John DeFrancis

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My neighbor Jeremiah Jenne has a post on his Jottings from the Granite Studio blog today about the death of China scholar and linguist John DeFrancis. DeFrancis is well known for the popular Chinese language textbooks and dictionaries he compiled. When I hear his name I go back to Chinese 101, as in “Please turn to page 70 of your DeFrancis.”

His obituary describes a fascinating life, from a poor childhood to his first trip to China, where he lived during the Great Depression because there were no jobs to be found in the U.S. He retraced the footsteps of Genghis Khan, met his wife at a Beijing library, and then worked at Johns Hopkins under Owen Lattimore. When DeFrancis defended his boss, who was a target of Sen. Joseph McCarthy in the 1950s, he was blacklisted from academia and forced to work as a vacuum salesman.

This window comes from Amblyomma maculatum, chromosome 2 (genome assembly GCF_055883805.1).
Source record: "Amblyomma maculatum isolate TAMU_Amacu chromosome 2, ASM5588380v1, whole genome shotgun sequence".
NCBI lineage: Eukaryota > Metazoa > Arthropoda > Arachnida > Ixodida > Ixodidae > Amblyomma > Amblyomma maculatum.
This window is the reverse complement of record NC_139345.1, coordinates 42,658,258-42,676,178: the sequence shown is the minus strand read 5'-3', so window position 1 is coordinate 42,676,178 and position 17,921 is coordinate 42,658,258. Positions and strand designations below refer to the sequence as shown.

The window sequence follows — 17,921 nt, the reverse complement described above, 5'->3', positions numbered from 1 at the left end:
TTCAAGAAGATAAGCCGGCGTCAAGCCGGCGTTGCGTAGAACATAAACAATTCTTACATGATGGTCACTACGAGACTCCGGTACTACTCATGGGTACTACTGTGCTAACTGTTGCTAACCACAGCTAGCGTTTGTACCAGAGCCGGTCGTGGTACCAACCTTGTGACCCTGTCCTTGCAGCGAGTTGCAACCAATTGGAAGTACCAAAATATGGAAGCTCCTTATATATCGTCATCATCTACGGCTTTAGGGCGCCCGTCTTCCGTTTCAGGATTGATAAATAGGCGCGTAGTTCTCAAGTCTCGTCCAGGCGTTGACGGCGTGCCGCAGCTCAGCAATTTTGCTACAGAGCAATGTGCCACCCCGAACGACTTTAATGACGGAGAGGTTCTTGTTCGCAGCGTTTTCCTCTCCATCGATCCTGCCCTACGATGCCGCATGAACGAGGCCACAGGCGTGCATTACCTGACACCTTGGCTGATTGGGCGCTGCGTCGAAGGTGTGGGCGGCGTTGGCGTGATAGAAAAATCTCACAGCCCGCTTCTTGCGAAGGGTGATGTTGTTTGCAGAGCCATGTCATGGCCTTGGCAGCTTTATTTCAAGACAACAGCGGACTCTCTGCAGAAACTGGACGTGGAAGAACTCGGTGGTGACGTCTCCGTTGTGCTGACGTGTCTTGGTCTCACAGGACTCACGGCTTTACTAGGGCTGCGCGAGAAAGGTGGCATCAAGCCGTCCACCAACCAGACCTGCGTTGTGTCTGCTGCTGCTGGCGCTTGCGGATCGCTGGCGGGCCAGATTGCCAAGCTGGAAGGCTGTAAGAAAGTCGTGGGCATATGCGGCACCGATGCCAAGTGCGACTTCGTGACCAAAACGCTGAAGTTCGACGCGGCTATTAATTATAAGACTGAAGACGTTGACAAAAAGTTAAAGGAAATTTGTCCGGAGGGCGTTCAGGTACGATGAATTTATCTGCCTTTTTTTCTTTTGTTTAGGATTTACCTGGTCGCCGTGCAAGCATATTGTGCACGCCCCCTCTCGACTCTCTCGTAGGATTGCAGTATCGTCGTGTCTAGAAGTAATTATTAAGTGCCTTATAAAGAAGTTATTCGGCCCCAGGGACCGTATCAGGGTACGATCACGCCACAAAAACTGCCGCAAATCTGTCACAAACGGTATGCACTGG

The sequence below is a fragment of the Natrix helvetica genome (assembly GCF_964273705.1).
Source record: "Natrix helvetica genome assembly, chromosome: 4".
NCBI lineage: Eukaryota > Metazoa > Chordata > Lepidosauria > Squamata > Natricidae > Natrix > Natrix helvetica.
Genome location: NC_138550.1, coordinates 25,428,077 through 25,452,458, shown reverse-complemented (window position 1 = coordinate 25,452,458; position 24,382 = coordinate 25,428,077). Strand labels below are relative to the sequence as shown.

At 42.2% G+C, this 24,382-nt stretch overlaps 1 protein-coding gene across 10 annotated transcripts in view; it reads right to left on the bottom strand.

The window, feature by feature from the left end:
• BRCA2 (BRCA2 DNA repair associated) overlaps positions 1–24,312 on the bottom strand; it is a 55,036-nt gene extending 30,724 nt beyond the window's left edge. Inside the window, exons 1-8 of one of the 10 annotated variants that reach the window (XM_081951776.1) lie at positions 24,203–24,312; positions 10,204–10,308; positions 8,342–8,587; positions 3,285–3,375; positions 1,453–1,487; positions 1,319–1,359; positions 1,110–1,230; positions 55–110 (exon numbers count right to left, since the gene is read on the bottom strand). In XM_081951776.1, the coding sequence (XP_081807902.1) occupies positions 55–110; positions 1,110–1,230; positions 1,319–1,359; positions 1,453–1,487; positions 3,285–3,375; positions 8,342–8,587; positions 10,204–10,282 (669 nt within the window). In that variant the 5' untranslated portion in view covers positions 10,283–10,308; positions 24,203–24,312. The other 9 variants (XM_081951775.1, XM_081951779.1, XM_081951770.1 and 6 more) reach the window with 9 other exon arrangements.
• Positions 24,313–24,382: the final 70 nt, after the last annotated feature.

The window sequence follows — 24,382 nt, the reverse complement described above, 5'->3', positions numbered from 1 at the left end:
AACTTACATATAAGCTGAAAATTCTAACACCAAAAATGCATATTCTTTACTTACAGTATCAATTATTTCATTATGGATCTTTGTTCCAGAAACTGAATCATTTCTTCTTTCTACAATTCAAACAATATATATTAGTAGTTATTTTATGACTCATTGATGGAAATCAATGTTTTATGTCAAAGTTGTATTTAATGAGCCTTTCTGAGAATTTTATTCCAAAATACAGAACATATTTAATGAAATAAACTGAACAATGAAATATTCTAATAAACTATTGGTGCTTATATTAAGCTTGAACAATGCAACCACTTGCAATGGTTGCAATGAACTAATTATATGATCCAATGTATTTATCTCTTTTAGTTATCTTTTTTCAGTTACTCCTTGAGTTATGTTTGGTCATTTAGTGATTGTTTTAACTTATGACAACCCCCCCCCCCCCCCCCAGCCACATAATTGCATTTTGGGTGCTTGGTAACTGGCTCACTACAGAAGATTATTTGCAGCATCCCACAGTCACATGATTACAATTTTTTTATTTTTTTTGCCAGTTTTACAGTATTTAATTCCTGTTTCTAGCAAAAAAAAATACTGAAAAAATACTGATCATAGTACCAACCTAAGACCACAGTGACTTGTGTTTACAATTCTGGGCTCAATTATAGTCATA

In the ’60s he accepted an offer to write a Chinese language textbook, which led to a series that was popular up through the late ’90s. I still have a few duct-taped copies in storage and can recall poring over them when I was a college freshman. DeFrancis was working on a revision of the series when he fell ill on Christmas day and died last week.